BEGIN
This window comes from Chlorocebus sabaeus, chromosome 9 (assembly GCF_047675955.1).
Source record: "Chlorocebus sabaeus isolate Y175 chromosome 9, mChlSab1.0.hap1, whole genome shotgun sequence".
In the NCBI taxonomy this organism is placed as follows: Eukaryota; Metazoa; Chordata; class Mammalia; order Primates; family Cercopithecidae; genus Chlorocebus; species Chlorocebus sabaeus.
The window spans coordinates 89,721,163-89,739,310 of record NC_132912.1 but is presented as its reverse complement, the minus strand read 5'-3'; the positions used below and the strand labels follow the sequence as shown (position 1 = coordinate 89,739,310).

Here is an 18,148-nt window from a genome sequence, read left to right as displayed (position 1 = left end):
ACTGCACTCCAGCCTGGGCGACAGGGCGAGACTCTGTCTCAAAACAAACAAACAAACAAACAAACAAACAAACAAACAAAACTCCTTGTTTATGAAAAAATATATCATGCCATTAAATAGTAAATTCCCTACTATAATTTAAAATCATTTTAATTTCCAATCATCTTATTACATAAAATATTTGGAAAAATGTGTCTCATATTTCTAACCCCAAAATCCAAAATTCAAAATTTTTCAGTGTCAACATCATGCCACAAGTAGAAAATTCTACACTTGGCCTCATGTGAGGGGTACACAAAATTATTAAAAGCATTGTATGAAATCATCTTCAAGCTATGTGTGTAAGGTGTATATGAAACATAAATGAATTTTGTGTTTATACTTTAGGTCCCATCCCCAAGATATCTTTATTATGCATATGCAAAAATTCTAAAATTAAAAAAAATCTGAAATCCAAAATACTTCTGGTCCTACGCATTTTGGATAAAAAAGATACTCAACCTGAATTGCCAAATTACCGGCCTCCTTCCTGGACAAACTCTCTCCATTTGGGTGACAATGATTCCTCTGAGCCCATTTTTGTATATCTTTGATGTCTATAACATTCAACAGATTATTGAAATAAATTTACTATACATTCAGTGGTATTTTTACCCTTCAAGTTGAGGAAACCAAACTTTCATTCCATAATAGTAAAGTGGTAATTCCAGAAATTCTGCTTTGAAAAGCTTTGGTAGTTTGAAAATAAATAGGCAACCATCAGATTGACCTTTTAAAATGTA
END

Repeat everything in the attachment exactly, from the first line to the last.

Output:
This window comes from Chlorocebus sabaeus, chromosome 9 (assembly GCF_047675955.1).
Source record: "Chlorocebus sabaeus isolate Y175 chromosome 9, mChlSab1.0.hap1, whole genome shotgun sequence".
In the NCBI taxonomy this organism is placed as follows: Eukaryota; Metazoa; Chordata; class Mammalia; order Primates; family Cercopithecidae; genus Chlorocebus; species Chlorocebus sabaeus.
The window spans coordinates 89,721,163-89,739,310 of record NC_132912.1 but is presented as its reverse complement, the minus strand read 5'-3'; the positions used below and the strand labels follow the sequence as shown (position 1 = coordinate 89,739,310).

Here is an 18,148-nt window from a genome sequence, read left to right as displayed (position 1 = left end):
ACTGCACTCCAGCCTGGGCGACAGGGCGAGACTCTGTCTCAAAACAAACAAACAAACAAACAAACAAACAAACAAACAAAACTCCTTGTTTATGAAAAAATATATCATGCCATTAAATAGTAAATTCCCTACTATAATTTAAAATCATTTTAATTTCCAATCATCTTATTACATAAAATATTTGGAAAAATGTGTCTCATATTTCTAACCCCAAAATCCAAAATTCAAAATTTTTCAGTGTCAACATCATGCCACAAGTAGAAAATTCTACACTTGGCCTCATGTGAGGGGTACACAAAATTATTAAAAGCATTGTATGAAATCATCTTCAAGCTATGTGTGTAAGGTGTATATGAAACATAAATGAATTTTGTGTTTATACTTTAGGTCCCATCCCCAAGATATCTTTATTATGCATATGCAAAAATTCTAAAATTAAAAAAAATCTGAAATCCAAAATACTTCTGGTCCTACGCATTTTGGATAAAAAAGATACTCAACCTGAATTGCCAAATTACCGGCCTCCTTCCTGGACAAACTCTCTCCATTTGGGTGACAATGATTCCTCTGAGCCCATTTTTGTATATCTTTGATGTCTATAACATTCAACAGATTATTGAAATAAATTTACTATACATTCAGTGGTATTTTTACCCTTCAAGTTGAGGAAACCAAACTTTCATTCCATAATAGTAAAGTGGTAATTCCAGAAATTCTGCTTTGAAAAGCTTTGGTAGTTTGAAAATAAATAGGCAACCATCAGATTGACCTTTTAAAATGTA